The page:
Failure for Swedish support in the struggle for freedom of speech – From Swedish newspaper debate; Since the beginning of the Arab spring, some Swedish writers together with Swedish Culture Center in Cairo, (founded by Swedish-Egyptian Sameh Egyptson,) worked together with representatives of the “Arab spring” in order to strengthen freedom of speech and the democratic process in the arab world and especially in Egypt.
Crowds gather in the Shubra neighbourhood of Cairo preparing to march to the Maspero state media building on the anniversary of the killing of 23 protesters and one military officer. (Daily News Egypt) See link below for more.
Why does Sweden say no to the development of democracy in Egypt? The process needs money, but Swedish financial support is absent for an upcoming conference in Cairo that will strengthen the work of democracy and freedom of speech.
In October last year, a conference was helt at the Swedish Culture Center in Cairo, Egypt, on the Swedish political model. Both Swedish and Egyptian party officials met and discussed the political system in Sweden. All participants declared a need for more information on the Swedish system. In November, we visited the Egyptian Journalist Syndicate and the Writers Union in Cairo and discussed the need for a writing exchange between our countries. In early summer, we had a meeting in Stockholm with the chairmen of the Egyptian writer- and journalist unions and agreed on the agenda of an international meeting in Cairo.
We have throughout history learned that a fall of a dictatorship does not automatically mean democracy, and that the countries concerned can end up in civil war or in another type of dictatorial system. The battle for the future of the Middle East and the Arab world is now in full swing between the Conservatives and the modern. The struggle between these forces can mean violent civil war or a peaceful process of democratic methods containing elections and dialogue.
The conservative forces have gained support from the old system; oil producing states and also by the Americans to maintain the global economic order. Many democracy advocates consider that they have been abandoned. While fighters for democracy are struggling to reach the public with information on freedom of speech, plurality and human rights through a new satellite TV channel, several religious conservative TV channels are launched every month with funding from rich oil tycoons and Christian communities in the United States.
Looking at the range of the media flow that reaches most people in the Arab world via satellite, you may believe that the fight is between Christianity and Islam. Fighters for democracy are limited to using free services such as the Internet and social networks which do not reach the majority of the population.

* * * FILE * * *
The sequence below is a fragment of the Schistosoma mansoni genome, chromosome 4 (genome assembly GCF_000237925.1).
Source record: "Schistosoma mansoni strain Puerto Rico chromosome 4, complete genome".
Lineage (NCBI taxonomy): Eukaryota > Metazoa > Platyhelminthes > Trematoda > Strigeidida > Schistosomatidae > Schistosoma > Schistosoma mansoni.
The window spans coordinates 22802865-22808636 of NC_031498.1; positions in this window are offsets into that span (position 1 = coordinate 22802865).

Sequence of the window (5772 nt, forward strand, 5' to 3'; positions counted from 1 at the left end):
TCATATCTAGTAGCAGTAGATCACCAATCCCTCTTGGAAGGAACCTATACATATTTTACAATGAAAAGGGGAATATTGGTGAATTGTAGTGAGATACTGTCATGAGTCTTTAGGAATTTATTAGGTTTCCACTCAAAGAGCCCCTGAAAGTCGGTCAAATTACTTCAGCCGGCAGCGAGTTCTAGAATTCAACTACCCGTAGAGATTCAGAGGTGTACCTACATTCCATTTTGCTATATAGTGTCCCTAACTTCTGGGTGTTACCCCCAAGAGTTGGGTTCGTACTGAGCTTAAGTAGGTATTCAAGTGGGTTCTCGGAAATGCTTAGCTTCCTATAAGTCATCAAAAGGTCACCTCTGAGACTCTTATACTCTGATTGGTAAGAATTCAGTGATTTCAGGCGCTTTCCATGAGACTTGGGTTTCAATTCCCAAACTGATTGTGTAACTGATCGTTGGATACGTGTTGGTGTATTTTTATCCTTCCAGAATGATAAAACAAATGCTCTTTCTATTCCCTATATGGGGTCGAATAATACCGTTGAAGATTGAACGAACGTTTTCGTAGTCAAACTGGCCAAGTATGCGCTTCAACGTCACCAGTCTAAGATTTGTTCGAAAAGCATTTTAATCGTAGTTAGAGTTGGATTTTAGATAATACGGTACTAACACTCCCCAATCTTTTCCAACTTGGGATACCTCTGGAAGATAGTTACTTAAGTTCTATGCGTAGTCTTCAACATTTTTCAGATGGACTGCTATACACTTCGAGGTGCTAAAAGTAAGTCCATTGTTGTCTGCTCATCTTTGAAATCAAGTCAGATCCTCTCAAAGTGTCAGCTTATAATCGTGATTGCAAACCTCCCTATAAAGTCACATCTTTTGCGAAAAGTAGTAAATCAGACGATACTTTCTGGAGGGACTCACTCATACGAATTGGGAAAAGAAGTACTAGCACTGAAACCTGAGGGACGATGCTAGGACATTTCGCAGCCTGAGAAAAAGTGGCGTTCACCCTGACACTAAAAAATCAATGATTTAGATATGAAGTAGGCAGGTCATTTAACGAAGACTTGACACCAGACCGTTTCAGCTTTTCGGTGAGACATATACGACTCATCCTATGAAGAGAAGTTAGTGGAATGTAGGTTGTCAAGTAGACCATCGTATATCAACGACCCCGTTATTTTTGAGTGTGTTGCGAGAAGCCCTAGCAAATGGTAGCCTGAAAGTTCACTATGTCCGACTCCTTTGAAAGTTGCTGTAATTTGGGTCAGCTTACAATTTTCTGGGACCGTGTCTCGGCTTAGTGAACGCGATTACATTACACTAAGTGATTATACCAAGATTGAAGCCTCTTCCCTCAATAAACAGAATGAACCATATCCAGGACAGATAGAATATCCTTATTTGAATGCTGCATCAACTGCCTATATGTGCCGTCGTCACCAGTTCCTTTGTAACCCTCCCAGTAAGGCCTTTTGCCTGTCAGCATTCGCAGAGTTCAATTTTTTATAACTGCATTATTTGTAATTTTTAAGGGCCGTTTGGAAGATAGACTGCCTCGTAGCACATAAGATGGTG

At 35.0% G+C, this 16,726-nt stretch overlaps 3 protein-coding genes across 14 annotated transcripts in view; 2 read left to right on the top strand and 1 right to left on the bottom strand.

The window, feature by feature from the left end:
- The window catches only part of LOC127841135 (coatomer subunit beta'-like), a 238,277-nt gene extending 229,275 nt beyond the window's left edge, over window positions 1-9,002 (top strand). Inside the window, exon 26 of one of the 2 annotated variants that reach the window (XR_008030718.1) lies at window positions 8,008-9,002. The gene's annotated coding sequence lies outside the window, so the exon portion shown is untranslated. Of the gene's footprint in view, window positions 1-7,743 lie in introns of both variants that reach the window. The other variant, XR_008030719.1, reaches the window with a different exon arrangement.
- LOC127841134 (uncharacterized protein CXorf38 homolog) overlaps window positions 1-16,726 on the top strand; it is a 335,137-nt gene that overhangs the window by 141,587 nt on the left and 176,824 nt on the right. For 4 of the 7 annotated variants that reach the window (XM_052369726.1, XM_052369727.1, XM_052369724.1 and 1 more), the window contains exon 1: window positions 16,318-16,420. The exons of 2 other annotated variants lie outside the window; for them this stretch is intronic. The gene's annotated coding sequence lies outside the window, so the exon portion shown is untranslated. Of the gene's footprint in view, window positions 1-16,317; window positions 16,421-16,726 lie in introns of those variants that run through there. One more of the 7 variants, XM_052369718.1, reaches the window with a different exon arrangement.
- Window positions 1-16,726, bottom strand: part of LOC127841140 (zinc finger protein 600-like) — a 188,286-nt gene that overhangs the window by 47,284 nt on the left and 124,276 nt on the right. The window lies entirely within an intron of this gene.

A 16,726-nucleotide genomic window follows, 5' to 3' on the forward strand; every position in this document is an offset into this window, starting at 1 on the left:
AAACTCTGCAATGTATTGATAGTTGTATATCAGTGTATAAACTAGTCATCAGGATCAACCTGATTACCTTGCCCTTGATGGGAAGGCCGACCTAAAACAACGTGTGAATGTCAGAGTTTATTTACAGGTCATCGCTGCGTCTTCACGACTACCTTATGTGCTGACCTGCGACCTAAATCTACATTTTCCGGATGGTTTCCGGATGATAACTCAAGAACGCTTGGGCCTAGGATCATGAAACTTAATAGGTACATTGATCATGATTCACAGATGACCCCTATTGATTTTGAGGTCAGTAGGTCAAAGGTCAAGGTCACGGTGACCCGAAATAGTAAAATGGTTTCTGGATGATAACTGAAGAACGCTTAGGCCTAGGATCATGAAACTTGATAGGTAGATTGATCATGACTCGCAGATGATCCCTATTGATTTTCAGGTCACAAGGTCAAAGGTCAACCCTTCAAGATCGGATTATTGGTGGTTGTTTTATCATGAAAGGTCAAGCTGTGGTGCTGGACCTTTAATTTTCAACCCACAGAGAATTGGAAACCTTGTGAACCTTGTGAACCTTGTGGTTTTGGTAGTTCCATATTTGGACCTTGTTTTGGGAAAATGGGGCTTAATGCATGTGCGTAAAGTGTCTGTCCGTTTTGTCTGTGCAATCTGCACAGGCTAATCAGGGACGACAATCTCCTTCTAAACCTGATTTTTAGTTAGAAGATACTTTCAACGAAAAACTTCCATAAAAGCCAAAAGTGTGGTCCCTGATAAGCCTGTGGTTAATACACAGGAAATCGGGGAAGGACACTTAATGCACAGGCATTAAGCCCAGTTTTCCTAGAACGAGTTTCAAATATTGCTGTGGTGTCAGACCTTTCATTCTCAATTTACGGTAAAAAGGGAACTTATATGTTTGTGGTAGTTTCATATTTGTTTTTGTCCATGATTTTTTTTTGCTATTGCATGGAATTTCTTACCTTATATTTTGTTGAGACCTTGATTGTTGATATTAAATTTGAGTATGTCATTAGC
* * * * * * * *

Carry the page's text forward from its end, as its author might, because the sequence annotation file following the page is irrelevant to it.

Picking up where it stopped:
Swedish Culture Center in Cairo has in several ways tried to help the democratic forces to launch the aforementioned TV channel, but so far, nobody has shown interest of democratic institutions or countries to support the project.
In the 1990s, Sweden took responsibility for strengthening the cultural contacts in the world in their struggle for enlightenment and freedom of speech. In 1992, over 300 authors and translators were gathered on a conference conducted by a Swedish-Russian initiative. This resulted in a joint international center in Sweden.
Two years later, over 400 journalists and authors from 30 countries came together at a second meeting, this time on Swedish-Greek initiatives. It resulted in an international center in Greek Rhodes. A third conference in Cairo is an excellent continuation of this, we think, and it is now scheduled for November 23, 2012. UNESCO encourages the initiative and will fund all Egyptian and Arab participants at the conference with $25,000. The Swedish Embassy in Cairo is also very positive and has invited delegates to a reception at the embassy. Unfortunately, the Swedish Institute has rejected our application for assistance to Swedish participants.
With this in mind, we were certainly surprised when we heard Swedish Prime Minister, Fredrik Reinfeldt, speaking in the Parliament on the Swedish support to the democratic development in Egypt and the Middle East. It was also touching to hear our king, [Carl XVI Gustaf] welcoming Johan and Martin [two journalists who have been held in Ethiopian prison.] While poor countries like Zimbabwe and Pakistan are sending representatives to the conference, Sweden says No. How do Sweden support democratic development, by saying no?
Signed by Sameh Egyptson, Director of the Swedish Culture Center in Cairo; Peter Curman, Initiator of the international writers’ and translators’ centres mentioned in the article; Per Gahrton, Chairman of the think-tank “Cognito.”
[Source: Debate, Culture, Svenska Dagbladet Oct. 12, 2012]
Here is the origin of the violent events outside Maspero TV building in October 2011
On October 9, 2011 on the first Sunday after a military crackdown on a protest against the burning of a Christian community center killed 27 people. Coptic Christians were gathering to pray for the dead. The killing occurred outside the Egyptian state television, according to eyewitnesses and Human Rights Watch claim the military used excessive force against the demonstration by the Coptic Christians over what they see as the failure of authorities to investigate the burning of a Christian center, which was reportedly set to be converted to a Christian church.
© 2012 Jonathan Axelsson
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